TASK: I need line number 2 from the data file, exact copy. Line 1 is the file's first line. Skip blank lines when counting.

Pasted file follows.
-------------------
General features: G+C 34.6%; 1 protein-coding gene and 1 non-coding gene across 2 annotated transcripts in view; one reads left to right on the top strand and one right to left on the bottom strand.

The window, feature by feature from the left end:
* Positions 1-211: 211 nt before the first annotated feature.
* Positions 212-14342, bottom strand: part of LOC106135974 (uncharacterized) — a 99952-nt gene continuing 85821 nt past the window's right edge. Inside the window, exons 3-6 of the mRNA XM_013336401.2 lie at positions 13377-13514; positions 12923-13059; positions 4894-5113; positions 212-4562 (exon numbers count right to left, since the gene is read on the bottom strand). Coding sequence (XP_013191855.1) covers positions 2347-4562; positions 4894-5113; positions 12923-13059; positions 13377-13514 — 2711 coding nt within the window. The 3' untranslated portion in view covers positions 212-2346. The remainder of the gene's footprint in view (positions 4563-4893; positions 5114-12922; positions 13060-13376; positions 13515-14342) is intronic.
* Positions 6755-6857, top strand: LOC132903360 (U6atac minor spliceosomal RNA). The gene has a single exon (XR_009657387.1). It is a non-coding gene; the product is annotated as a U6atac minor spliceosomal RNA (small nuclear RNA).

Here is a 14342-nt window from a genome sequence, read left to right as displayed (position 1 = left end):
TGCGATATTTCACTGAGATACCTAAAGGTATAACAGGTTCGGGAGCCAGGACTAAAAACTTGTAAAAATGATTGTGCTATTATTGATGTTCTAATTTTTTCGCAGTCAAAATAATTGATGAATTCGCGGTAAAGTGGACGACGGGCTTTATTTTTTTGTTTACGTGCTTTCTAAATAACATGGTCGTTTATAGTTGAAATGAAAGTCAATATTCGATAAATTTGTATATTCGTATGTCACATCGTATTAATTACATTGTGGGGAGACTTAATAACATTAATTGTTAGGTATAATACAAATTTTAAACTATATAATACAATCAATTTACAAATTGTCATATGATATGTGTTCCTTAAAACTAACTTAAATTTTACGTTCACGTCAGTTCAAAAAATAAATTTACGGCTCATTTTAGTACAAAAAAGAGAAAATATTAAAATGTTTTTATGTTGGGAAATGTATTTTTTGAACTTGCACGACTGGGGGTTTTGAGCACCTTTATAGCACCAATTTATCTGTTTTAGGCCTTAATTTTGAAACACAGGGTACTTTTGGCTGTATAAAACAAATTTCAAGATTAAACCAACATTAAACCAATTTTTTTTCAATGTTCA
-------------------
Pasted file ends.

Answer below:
The window, feature by feature from the left end: